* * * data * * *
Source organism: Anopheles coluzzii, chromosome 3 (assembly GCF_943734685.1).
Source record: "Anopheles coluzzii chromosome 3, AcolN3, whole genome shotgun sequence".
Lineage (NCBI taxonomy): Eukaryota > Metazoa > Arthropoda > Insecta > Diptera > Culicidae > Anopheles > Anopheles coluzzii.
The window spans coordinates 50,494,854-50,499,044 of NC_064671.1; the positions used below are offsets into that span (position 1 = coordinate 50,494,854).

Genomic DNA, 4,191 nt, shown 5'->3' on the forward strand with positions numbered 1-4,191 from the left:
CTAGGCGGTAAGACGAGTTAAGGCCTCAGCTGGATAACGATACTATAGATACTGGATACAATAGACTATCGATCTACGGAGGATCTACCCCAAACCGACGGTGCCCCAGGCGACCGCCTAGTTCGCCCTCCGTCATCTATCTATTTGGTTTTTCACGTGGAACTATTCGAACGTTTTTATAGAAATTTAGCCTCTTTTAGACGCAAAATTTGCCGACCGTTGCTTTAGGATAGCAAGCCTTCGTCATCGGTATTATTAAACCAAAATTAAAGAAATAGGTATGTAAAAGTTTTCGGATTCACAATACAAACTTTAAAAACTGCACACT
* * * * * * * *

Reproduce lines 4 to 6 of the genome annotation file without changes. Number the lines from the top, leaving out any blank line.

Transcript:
The window spans coordinates 50,494,854-50,499,044 of NC_064671.1; the positions used below are offsets into that span (position 1 = coordinate 50,494,854).

Genomic DNA, 4,191 nt, shown 5'->3' on the forward strand with positions numbered 1-4,191 from the left:
CTAGGCGGTAAGACGAGTTAAGGCCTCAGCTGGATAACGATACTATAGATACTGGATACAATAGACTATCGATCTACGGAGGATCTACCCCAAACCGACGGTGCCCCAGGCGACCGCCTAGTTCGCCCTCCGTCATCTATCTATTTGGTTTTTCACGTGGAACTATTCGAACGTTTTTATAGAAATTTAGCCTCTTTTAGACGCAAAATTTGCCGACCGTTGCTTTAGGATAGCAAGCCTTCGTCATCGGTATTATTAAACCAAAATTAAAGAAATAGGTATGTAAAAGTTTTCGGATTCACAATACAAACTTTAAAAACTGCACACT